- Help high-quality schools expand to serve more students. With less than half of Ohio students reaching proficient on rigorous national assessments, and achievement gaps still as wide as they were two decades ago, Ohio continues to need many more excellent public school options. State lawmakers should continue to support the expansion of high-quality charters through various policy avenues. The most critical is better funding, and Governor DeWine’s recent proposal to boost the high-quality charter fund would be a big step forward. His fellow legislators should go a step further by putting the high-quality fund into the overall charter school funding formula, a move that would ensure that per-pupil amounts are not reduced and increase the likelihood that the program is maintained well into the future. Other policy levers to support new school formation include relaxing onerous licensing requirements that prevent quality schools from hiring talented staff and implementing facility initiatives—such as a credit enhancement program—that can help charters secure appropriate classroom spaces.
- Fund all brick-and-mortar charter schools equitably. Simply put, Ohio needs to stop shortchanging charter students just because they attend non-district schools. Ohio’s charter students, like those in several other states, deserve to be treated on equal terms as their district counterparts. Ohio has already made some inroads in fighting this inequity through the high-quality fund. To complete the work, the legislature should take the additional steps needed to ensure that all charter students have equitable funding. As discussed above, an equity supplement that provides all brick-and-mortar charters an extra $1,000 per pupil would narrow the overall charter funding gap to 88 percent of local district funding. A larger $1,500 per pupil supplement would ensure that charters statewide receive on average 92 cents on the dollar compared to their local districts.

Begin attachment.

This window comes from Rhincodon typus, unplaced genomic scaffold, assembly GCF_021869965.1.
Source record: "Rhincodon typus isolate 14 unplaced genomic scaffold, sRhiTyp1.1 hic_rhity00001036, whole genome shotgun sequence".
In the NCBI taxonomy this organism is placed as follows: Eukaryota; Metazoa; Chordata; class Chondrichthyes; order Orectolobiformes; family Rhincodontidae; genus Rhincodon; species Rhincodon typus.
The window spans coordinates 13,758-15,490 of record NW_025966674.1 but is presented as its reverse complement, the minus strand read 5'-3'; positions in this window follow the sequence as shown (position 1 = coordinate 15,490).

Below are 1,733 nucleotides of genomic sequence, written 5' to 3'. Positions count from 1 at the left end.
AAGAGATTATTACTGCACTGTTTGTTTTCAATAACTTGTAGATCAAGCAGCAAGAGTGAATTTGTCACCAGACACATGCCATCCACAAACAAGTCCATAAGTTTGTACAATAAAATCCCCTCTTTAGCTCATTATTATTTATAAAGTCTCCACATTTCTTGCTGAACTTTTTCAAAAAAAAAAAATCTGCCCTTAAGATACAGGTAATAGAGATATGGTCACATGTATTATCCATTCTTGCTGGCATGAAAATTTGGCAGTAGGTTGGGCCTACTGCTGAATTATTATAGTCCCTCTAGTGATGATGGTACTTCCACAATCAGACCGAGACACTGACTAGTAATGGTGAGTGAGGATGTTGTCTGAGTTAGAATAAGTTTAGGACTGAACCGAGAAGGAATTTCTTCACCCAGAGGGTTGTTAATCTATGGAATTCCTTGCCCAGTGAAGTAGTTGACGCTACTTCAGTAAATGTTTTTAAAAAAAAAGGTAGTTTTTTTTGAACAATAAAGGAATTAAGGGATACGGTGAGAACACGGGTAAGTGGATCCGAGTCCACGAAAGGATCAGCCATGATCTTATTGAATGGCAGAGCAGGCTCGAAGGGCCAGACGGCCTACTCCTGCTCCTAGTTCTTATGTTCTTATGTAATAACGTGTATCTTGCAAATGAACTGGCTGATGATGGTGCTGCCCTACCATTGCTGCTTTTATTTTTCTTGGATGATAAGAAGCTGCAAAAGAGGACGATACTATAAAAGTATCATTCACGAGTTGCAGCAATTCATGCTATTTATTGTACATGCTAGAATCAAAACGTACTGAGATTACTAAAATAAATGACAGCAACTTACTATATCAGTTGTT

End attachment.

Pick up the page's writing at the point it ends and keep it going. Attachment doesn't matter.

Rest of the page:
Providing charters with equitable funding and holding sponsors and charter schools accountable for results are key ingredients for continued progress in Ohio’s charter sector. To their credit, state policymakers have strengthened both aspects of policy over the years, but work remains to make certain that all charter students receive the world-class education they deserve.
About this report
The Thomas B. Fordham Institute promotes educational excellence for every child in America via quality research, analysis, and commentary, as well as advocacy and charter school authorizing in Ohio. It is affiliated with the Thomas B. Fordham Foundation, and this publication is a joint project of the Foundation and the Institute. For further information, please visit our website at www.fordhaminstitute.org or write to the Institute at P.O. Box 82291, Columbus, OH 43202. The Institute is neither connected with nor sponsored by Fordham University.
I wish to thank my Fordham Institute colleagues Michael J. Petrilli, Chester E. Finn, Jr., Chad L. Aldis, and Jessica Poiner for their thoughtful feedback during the drafting process. Jeff Murray provided expert assistance in report production and dissemination. Special thanks to Nathan Leibowitz who copy edited the manuscript and Andy Kittles who created the design. All errors, however, are my own.